August 18 this year, however, saw the end of Musharraf’s regime. His haphazard constitutional changes, some of which include the suspension of the judiciary (which is still in turmoil today) and other actions such as the military operation against Red Mosque fundamentalists and the curtailing of high-profile media channels, ended up backfiring.

The ineffectual methods used to quell the uproar after Bhutto’s assassination last December, when the authorities failed to solve the case, contributed to a further fall from grace in the public eye. Towards the end of his regime, the discontent reached its height, turning into an almost unanimous anti-Musharraf campaign in the national media, and exacerbating the civil war raging in the tribal areas.

What of Pakistan’s future now? Since Asif Zardari, Bhutto’s husband and co-chairperson of the Pakistan People’s party (PPP), currently the largest party, has nominated himself for the presidential seat, a new debate has been sparked, with the opposition in uproar. Last Monday, Pakistan Muslim League-N leader Nawaz Sharif parted ways with the PPP, leading to the collapse of the five-month-old coalition government, on the grounds that Zardari had not kept his word regarding the restoration of the judiciary or democracy. An agreement signed on August 7 by the two leaders was also exposed to the public. It clearly stated the executive restoration of the judges would occur one day after the impeachment or resignation of President Musharraf. Zardari, however, employed every delaying tactic at hand to prevent this policy from going through. The accord also stated that once Musharraf was out of the picture, both leaders would put forward nonpartisan candidates for presidency. Asif Zardari went ahead and declared himself a candidate for president without informing or consulting Nawaz Sharif, and announced that the elections would take place on September 6.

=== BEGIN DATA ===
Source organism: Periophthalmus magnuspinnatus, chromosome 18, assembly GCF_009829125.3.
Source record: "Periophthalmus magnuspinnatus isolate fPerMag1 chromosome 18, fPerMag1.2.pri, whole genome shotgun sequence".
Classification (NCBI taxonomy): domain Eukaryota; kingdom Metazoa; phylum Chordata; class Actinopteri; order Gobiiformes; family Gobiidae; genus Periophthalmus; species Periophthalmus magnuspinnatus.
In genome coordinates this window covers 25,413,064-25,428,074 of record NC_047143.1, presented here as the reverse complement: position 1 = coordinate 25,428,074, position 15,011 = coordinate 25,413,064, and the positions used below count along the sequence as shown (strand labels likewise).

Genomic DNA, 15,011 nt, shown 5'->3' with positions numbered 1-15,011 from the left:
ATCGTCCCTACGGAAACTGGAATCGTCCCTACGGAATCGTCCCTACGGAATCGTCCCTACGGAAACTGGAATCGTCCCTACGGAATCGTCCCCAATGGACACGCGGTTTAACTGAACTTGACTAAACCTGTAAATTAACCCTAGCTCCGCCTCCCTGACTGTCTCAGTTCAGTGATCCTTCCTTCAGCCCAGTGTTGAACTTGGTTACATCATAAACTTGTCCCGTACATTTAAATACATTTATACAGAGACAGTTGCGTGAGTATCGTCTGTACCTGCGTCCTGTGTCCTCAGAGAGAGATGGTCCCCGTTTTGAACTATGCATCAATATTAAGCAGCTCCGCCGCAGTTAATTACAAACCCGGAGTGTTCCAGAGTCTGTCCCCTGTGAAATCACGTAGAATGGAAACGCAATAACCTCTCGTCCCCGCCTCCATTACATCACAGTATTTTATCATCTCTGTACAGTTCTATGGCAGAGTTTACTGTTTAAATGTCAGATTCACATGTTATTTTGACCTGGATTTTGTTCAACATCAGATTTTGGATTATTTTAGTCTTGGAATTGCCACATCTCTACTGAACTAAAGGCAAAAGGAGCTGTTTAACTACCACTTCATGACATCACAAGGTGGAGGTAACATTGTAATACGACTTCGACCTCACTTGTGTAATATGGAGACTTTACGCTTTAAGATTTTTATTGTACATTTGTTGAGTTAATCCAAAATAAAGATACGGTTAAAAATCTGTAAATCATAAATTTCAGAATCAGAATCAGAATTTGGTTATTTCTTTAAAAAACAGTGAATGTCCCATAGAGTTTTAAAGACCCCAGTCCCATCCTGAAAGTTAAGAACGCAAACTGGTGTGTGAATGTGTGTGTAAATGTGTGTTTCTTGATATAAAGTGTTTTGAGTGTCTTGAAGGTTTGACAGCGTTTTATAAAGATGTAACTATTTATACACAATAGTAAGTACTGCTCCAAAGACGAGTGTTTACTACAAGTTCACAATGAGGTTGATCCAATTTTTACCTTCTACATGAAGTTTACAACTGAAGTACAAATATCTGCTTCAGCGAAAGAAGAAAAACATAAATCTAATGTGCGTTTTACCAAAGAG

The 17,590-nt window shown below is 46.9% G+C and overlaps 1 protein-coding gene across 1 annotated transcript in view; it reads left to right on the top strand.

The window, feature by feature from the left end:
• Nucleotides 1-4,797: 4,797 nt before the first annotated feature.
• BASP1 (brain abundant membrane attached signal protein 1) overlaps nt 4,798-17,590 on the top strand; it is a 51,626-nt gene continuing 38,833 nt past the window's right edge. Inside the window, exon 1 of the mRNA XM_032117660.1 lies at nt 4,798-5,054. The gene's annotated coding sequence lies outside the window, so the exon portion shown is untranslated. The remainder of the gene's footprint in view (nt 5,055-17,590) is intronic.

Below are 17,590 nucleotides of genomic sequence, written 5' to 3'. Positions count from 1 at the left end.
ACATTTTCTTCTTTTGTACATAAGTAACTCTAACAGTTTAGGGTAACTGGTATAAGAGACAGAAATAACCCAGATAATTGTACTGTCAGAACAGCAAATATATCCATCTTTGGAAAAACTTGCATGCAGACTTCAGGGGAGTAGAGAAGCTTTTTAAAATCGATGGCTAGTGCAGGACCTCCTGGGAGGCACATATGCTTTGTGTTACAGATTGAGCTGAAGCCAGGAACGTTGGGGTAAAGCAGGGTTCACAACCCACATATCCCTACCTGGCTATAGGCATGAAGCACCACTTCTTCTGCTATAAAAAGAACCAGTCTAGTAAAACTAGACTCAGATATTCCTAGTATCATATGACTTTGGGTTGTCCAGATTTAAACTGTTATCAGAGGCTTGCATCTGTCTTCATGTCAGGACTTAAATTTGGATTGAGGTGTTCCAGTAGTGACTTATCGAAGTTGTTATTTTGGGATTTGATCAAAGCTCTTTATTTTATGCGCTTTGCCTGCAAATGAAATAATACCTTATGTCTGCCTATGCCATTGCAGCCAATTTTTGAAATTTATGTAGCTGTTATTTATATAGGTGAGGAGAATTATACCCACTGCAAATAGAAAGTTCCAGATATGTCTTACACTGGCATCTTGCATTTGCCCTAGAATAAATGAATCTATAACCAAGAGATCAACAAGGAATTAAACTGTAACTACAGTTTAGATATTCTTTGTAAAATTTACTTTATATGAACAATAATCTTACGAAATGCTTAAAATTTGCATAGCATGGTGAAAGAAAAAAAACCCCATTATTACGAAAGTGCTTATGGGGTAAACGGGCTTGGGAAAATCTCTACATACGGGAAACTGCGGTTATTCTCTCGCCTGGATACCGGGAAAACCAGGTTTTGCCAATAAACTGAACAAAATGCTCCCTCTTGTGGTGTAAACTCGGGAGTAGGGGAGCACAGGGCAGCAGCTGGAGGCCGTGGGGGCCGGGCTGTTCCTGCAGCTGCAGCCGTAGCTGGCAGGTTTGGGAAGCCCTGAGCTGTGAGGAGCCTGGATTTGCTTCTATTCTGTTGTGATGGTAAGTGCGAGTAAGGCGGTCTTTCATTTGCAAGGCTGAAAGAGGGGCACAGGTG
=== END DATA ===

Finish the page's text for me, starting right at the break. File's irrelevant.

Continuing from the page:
The current stalemate between the former allies and the fractured coalition seem to loom larger in politics than the survival of Pakistanis who are unable to cope with massive food and fuel inflation. While the judges and the constitutional bills are lofty policy matters of grave significance, the politicians in the country seem to have lost sight of what image they are portraying both at home and abroad.

With nuclear neighbour India already licking its chops and the US circling, eager to launch an inevitable counter-terrorism campaign in Pakistan, it appears that the country stands closer to decline than ever before, democracy or no democracy. But there are those who dare to hope yet. Hope, even, that there might be a reformation on the horizon, or that after the resolution of conflicts, the country will return to the path of peaceful development. Hope that no foreign conflict lies ahead, and that the dire energy crisis will be resolved within the five to six-year timeline given, or even that there will not still be forces at loggerheads on policy technicalities, skirting the issue of the welfare of the nation. I, for one, am not willing to wager very much on that these hopes will be realised. Are you?

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The Crisis of Zionism and a Perspective for Palestinian Approach

August 30, 2008 by sudhan

Campo Antiimperialista, August 29, 2008

by Yoav Bar *